Published: 16/05/2002, Volume II2, No. 5805 Page 5
A consultant who was told she would not go far in her profession because she was black and a woman has won a damages battle against South Tyneside Healthcare trust.
The trust fired Feyi Awotona in December 1998 for 'gross personal misconduct' because she began amassing evidence for a racial discrimination claim, a Newcastle tribunal heard. It upheld Dr Awotona's claims of racial discrimination and unfair dismissal but rejected her claim of sexual discrimination.
Dr Awotona told the tribunal that the 'most obvious example of a comment motivated by race and sex' came from medical director Peter Robson in April 1996, when she wanted to head up local implementation of the government's Changing Childbirth initiative.
'He astonished me by saying that because I was a woman and black, there was a limit to what I could do at South Tyneside.'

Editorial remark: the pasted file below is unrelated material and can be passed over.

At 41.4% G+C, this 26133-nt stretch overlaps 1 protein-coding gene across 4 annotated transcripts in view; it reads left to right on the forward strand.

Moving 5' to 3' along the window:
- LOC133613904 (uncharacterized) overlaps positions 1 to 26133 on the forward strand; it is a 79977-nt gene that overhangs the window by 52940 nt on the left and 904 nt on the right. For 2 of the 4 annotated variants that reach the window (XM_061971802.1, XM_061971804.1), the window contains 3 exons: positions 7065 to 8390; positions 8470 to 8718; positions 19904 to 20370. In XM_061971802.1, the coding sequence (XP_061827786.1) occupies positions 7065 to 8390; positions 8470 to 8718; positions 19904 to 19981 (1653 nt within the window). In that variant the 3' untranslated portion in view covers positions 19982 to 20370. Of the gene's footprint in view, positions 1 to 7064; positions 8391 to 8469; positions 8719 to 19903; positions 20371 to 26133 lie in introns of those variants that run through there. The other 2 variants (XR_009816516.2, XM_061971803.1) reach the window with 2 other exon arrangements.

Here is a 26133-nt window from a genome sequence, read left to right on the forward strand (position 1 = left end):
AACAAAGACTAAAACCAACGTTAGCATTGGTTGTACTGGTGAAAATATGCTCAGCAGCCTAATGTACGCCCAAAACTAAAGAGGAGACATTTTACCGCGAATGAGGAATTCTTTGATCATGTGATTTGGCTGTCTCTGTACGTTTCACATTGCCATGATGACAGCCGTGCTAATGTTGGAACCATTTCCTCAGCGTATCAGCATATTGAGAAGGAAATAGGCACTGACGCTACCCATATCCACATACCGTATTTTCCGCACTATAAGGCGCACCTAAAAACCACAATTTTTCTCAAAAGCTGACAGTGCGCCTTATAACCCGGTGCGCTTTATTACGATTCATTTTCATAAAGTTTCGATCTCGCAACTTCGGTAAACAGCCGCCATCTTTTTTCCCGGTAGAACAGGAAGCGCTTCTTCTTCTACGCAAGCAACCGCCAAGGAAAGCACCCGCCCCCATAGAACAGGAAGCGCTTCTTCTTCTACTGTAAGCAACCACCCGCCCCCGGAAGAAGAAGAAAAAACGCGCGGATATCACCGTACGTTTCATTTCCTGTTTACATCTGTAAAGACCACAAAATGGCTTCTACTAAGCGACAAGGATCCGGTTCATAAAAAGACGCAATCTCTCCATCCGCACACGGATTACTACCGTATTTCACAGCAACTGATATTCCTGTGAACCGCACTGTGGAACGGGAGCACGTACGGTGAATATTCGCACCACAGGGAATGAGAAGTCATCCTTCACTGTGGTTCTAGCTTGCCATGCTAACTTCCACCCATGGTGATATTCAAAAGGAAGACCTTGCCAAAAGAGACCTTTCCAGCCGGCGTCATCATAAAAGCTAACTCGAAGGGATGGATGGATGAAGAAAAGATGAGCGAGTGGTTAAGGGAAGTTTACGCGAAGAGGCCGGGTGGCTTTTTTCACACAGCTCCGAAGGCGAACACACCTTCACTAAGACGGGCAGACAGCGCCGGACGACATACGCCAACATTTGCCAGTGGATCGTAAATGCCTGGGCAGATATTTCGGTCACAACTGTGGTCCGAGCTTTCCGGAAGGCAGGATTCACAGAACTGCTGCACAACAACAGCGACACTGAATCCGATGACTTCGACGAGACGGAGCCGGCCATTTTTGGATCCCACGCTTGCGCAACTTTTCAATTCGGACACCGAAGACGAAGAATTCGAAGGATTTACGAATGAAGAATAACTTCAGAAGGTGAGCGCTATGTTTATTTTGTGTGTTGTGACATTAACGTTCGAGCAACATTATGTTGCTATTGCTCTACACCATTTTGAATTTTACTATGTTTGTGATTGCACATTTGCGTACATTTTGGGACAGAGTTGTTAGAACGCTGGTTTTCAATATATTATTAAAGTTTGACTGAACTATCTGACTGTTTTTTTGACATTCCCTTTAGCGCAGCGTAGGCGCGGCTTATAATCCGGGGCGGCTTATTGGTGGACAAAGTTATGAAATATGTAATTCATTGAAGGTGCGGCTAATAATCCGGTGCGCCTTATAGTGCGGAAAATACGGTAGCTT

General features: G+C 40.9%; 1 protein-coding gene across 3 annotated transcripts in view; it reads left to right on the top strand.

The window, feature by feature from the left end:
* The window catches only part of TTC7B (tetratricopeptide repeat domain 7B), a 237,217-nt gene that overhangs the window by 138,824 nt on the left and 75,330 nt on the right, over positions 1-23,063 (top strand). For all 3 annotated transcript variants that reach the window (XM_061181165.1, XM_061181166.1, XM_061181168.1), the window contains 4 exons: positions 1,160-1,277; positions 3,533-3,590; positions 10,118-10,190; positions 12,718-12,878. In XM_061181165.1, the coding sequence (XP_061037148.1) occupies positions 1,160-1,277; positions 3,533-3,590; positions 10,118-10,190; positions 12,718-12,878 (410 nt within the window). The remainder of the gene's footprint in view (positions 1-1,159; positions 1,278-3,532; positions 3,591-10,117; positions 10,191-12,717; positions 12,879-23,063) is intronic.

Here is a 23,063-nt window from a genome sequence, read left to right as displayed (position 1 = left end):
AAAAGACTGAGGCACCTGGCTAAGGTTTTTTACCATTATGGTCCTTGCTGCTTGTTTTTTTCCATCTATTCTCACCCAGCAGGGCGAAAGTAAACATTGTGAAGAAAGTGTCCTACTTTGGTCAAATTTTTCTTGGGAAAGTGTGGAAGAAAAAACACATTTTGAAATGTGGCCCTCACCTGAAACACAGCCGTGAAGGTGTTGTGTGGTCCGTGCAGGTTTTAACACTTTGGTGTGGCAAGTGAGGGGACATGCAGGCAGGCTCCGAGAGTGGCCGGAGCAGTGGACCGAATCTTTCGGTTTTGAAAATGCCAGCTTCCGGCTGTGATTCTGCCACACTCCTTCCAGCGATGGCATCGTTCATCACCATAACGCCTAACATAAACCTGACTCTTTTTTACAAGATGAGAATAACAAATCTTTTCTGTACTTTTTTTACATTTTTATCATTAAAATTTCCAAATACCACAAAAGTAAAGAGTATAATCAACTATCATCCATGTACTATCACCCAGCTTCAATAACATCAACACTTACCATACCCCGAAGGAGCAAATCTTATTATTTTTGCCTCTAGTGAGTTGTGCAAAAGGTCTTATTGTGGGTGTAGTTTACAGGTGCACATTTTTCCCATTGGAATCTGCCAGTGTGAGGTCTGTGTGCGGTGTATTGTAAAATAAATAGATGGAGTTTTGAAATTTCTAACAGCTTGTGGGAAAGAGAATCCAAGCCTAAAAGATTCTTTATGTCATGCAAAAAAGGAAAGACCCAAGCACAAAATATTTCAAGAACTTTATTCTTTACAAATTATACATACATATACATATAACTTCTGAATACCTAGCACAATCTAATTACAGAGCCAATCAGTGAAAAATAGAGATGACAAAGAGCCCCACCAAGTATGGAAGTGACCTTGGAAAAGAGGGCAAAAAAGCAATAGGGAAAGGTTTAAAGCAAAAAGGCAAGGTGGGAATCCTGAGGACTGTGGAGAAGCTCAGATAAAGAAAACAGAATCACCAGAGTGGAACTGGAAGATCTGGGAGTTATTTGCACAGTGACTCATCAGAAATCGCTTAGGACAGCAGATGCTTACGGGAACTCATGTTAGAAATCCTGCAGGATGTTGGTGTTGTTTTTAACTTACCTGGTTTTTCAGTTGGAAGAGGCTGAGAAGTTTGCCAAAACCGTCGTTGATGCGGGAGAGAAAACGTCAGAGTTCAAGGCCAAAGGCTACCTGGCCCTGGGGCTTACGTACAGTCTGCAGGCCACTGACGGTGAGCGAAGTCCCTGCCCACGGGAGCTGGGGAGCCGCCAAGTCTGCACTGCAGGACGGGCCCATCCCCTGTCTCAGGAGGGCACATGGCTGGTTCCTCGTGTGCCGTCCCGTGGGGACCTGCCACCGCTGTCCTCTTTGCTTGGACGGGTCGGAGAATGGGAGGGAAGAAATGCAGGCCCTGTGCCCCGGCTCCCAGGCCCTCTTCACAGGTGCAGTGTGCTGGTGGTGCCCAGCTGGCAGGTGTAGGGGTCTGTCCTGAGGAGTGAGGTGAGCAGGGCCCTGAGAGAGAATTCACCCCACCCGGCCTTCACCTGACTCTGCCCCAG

The tribunal examined allegations that Dr Awotona vanished from work, leaving a labour ward without a consultant, and that she was obstructive and confrontational. There were further allegations that she was uncontactable on an occasion when she was on call.
Dr Awotona claimed the charges were 'trumped up' and the only reason she was sacked was because of her race and the fact she was pursuing a discrimination case.
And the tribunal found that, 'it was primarily that series of acts which brought about the decision on the part of the respondent to gather evidence for, and then to institute, disciplinary proceedings.
'We were satisfied the making and pursuit of the allegations of racial discrimination resulted in the decision to dismiss the applicant.'
A future hearing will take place to determine the amount of damages awarded to Dr Awotona.